Highland Park parade shooting: The quiet neighbor few noticed

If Bobby Crimo had been planning the Highland Park parade shootings for weeks — or if he owned a high-powered rifle, as police said Tuesday — Paul Crimo, who lived under the same roof as his nephew, never suspected anything.

But Paul Crimo and his nephew, who shared a pale gray stucco home in the wealthy North Shore suburb of Highwood for the past two years, lived very separate lives — the uncle in the main part of the two-story house that has been in the family for generations, Bobby Crimo in an apartment at the rear, Paul Crimo said Tuesday.

Robert E. “Bobby” Crimo III, 22

Highland Park police department

“He was a very quiet guy. We really didn’t engage. He lived in the back apartment and I lived in the front house,” Crimo said, as he was getting ready to leave the house to meet a cousin. “We really didn’t see each other. Just ‘Hi,’ and ‘Bye.’”

Paul Crimo last saw his nephew about 5 p.m. Sunday. The young man, as he liked to do from time to time, was lying in his uncle’s recliner in the main part of the house — looking at his cellphone.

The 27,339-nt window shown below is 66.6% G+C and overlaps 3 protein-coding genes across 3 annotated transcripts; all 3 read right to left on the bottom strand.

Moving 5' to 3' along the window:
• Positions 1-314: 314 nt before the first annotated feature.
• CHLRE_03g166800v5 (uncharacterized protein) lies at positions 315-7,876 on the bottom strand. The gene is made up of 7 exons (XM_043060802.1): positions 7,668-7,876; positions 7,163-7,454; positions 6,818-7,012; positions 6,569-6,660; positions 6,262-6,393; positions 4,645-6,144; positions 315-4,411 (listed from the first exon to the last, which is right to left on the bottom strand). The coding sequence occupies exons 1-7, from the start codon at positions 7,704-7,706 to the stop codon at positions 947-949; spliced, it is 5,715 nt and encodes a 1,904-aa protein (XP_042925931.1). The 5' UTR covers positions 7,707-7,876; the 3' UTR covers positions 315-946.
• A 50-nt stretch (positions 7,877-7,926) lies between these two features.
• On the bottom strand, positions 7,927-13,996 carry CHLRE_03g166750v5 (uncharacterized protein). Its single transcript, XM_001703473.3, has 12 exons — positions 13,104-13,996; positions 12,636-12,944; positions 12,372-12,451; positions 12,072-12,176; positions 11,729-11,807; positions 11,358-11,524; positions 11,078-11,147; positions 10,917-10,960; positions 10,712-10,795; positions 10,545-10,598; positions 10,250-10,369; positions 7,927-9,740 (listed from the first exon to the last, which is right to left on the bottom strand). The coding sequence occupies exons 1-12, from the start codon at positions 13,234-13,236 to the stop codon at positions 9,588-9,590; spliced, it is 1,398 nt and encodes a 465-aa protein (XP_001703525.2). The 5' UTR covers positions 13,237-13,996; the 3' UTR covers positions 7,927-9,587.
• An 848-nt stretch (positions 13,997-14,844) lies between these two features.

“I saw no signs — nothing,” Crimo said.

Other neighbors on Pleasant Drive said they rarely, if ever, saw Bobby Crimo. He wasn’t the type to come out and shoot the breeze. He would zip by, music blaring, on an electric scooter.

“I never saw him outside,” said a neighbor who agreed to be identified only as Steve. “I never saw people his age in the house.”

But there were no visits from the police to the house that anyone noticed — or anything else that seemed untoward, neighbors said. It was only Monday when a SWAT team arrived that neighbors took particular notice of the slightly shabby-looking stucco home.

Paul Crimo said the FBI showed up Monday but left without taking anything.

Bobby Crimo was arrested while driving a Honda Fit. His uncle said the young man owns a silver Acura, which sat in the Crimos’ front yard Tuesday, weeds growing up around the tires. The number “47” is painted in large black-and-gold letters on the driver and passenger side doors. Paul Crimo didn’t know what it meant. He also knew nothing about his nephew’s music career; he doesn’t like rap music.

Bobby Crimo had a job at Panera Bread but lost that position two years ago at the onset of the pandemic. Bobby Crimo was currently unemployed, his uncle said.

Paul Crimo said he learned about his nephew’s alleged involvement in the parade shootings when he saw the 21-year-old’s face posted on social media.

“I can’t even believe it. I feel sorry for all the families [of the victims]. My heart goes out to them,” Crimo said.

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